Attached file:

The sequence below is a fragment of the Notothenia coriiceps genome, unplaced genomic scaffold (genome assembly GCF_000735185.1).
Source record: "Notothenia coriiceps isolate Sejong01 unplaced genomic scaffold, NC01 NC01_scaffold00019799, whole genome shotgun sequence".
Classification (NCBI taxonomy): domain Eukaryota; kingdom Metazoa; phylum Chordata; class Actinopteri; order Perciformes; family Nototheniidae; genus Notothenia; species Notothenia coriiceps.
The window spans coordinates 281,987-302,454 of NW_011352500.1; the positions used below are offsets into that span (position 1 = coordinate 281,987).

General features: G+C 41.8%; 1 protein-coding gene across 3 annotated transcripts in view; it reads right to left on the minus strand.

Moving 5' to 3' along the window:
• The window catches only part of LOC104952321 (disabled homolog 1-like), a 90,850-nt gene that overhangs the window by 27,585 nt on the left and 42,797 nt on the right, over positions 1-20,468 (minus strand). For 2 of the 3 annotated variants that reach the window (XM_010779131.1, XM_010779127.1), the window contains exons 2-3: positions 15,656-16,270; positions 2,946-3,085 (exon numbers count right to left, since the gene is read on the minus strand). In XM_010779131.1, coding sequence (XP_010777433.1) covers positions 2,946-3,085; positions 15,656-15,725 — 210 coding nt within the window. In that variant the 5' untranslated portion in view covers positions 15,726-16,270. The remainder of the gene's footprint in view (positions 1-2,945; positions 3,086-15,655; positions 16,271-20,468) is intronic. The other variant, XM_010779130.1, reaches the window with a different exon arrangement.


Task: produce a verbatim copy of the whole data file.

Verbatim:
The sequence below is a fragment of the Notothenia coriiceps genome, unplaced genomic scaffold (genome assembly GCF_000735185.1).
Source record: "Notothenia coriiceps isolate Sejong01 unplaced genomic scaffold, NC01 NC01_scaffold00019799, whole genome shotgun sequence".
Classification (NCBI taxonomy): domain Eukaryota; kingdom Metazoa; phylum Chordata; class Actinopteri; order Perciformes; family Nototheniidae; genus Notothenia; species Notothenia coriiceps.
The window spans coordinates 281,987-302,454 of NW_011352500.1; the positions used below are offsets into that span (position 1 = coordinate 281,987).

General features: G+C 41.8%; 1 protein-coding gene across 3 annotated transcripts in view; it reads right to left on the minus strand.

Moving 5' to 3' along the window:
• The window catches only part of LOC104952321 (disabled homolog 1-like), a 90,850-nt gene that overhangs the window by 27,585 nt on the left and 42,797 nt on the right, over positions 1-20,468 (minus strand). For 2 of the 3 annotated variants that reach the window (XM_010779131.1, XM_010779127.1), the window contains exons 2-3: positions 15,656-16,270; positions 2,946-3,085 (exon numbers count right to left, since the gene is read on the minus strand). In XM_010779131.1, coding sequence (XP_010777433.1) covers positions 2,946-3,085; positions 15,656-15,725 — 210 coding nt within the window. In that variant the 5' untranslated portion in view covers positions 15,726-16,270. The remainder of the gene's footprint in view (positions 1-2,945; positions 3,086-15,655; positions 16,271-20,468) is intronic. The other variant, XM_010779130.1, reaches the window with a different exon arrangement.